By Faith Nyasuguta
Citizens against Sudan’s transition to democracy have called on the nation’s military to seize control of the nation.
Over the weekend, several thousands of demonstrators gathered outside the presidential palace amid a deepening political crisis in Sudan.
Since the ouster of President Omar al-Bashir in 2019, both the military and civilian groups have been sharing power.
Tensions have however been on the rise since a September coup attempt tied to Bashir’s allies.
Since then, army chiefs have been calling for reforms to the Forces of Freedom and Change (FFC) coalition, a civilian alliance that led the anti-Bashir protests and formed a significant part of the transitional government.
Presently, the armed forces have called for the replacement of the cabinet.
The civilian leaders however claim that the demands are part of a power grab from the armed forces.
On Saturday, pro-military demonstrators chanted “down with the hunger government” and called for General Abdel Fattah al-Burhan, head of the armed forces and Sudan’s joint military-civilian Sovereign Council, to instigate a coup and seize control of the country.”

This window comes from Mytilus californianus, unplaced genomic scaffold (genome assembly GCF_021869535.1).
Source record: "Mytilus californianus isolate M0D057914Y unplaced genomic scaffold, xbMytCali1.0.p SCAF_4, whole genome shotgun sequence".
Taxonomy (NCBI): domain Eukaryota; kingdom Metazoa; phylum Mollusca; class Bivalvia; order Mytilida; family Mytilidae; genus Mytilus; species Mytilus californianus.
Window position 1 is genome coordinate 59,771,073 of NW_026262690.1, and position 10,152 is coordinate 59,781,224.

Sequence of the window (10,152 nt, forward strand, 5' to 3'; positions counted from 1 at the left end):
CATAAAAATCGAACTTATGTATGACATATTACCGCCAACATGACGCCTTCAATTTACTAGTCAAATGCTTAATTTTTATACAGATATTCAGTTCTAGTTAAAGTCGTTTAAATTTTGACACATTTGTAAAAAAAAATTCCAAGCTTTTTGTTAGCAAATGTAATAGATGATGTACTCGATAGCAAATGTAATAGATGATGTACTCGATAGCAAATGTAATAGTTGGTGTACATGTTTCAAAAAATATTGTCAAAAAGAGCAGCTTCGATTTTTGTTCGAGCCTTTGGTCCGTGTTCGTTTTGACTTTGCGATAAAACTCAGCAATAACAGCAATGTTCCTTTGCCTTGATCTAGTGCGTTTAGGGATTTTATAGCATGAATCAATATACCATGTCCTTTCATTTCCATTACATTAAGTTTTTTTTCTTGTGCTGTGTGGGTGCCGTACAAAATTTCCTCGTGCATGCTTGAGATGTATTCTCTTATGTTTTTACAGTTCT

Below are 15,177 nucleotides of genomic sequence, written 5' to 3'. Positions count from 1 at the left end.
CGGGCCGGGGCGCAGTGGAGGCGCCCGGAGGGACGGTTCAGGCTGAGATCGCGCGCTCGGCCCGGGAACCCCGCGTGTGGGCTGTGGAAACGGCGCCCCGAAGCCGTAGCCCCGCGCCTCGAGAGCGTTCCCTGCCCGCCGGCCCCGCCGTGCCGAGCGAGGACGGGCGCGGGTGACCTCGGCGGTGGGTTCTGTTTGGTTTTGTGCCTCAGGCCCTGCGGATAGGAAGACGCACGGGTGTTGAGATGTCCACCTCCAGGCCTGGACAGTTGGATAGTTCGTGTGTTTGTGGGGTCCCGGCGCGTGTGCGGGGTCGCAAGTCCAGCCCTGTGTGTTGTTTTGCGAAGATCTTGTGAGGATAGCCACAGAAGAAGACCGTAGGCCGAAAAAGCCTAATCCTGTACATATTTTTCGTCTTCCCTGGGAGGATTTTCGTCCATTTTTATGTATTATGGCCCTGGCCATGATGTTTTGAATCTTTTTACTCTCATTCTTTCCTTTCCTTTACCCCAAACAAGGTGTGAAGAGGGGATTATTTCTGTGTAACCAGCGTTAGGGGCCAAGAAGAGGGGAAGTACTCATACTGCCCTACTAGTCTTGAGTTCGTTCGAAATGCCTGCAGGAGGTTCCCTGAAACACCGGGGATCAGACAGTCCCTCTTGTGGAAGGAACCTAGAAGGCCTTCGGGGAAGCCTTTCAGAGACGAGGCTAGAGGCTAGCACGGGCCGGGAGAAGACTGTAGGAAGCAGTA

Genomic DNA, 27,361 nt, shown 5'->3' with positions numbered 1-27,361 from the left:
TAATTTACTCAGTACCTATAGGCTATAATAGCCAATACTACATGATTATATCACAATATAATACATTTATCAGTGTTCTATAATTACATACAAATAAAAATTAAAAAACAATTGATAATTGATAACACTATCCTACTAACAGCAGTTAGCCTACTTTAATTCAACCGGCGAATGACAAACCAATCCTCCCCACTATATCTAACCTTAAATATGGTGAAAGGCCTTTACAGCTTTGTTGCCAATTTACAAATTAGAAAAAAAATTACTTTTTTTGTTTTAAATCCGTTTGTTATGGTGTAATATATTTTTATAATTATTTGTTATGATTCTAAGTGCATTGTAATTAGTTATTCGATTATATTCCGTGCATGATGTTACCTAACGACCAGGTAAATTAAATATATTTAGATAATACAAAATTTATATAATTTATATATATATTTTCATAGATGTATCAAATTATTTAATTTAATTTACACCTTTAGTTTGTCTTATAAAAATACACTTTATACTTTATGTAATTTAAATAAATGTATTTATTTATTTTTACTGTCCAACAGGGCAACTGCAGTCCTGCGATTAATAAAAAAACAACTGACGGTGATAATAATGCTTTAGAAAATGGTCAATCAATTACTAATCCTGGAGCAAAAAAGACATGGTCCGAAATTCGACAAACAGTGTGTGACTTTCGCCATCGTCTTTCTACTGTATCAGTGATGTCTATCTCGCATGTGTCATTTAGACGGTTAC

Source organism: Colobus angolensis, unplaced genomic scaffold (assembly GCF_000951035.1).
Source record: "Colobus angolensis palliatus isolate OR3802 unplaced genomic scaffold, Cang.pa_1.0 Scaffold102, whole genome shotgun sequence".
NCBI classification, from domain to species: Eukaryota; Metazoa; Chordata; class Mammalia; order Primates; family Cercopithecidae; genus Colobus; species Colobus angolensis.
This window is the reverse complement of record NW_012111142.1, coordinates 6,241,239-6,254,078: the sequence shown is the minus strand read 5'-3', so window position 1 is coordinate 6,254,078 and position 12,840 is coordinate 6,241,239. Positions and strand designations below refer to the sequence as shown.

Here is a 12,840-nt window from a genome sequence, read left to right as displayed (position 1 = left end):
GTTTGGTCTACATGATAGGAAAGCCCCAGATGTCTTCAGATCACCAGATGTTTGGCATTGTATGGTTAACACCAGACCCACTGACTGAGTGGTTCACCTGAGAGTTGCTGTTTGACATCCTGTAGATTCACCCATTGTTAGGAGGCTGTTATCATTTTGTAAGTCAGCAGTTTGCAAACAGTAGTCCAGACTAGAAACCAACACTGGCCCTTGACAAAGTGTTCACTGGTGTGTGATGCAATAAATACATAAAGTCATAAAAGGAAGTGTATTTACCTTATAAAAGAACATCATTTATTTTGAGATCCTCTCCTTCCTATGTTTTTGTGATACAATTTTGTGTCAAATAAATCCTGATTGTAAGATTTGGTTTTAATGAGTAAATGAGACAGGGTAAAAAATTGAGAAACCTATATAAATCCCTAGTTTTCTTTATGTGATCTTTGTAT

“We need a military government, the current government has failed to bring us justice and equality,” one protester said.
Different from past demonstrations, protesters were allowed to reach the gates of the presidential palace with little police presence.
Further, the pro-protestors have scheduled a rally for Thursday in response to Saturday’s demonstrations.
On Friday, Sudan’s civilian Prime Minister, Abdallah Hamdok, revealed a plan to tackle what he dubbed the country’s “worst and most dangerous” political crisis in its two-year transition.
“I am not neutral or a mediator in this conflict. My clear and firm position is complete alignment to the civilian democratic transition,” he said.
Hamdok became Prime Minister in August 2019, after mass protests saw the military step in and oust Bashir after a 30-year-rule in April.
However, support for the transitional government has plummeted in recent months as economic reforms spearheaded by Hamdok have seen fuel subsidies slashed and inflation rise.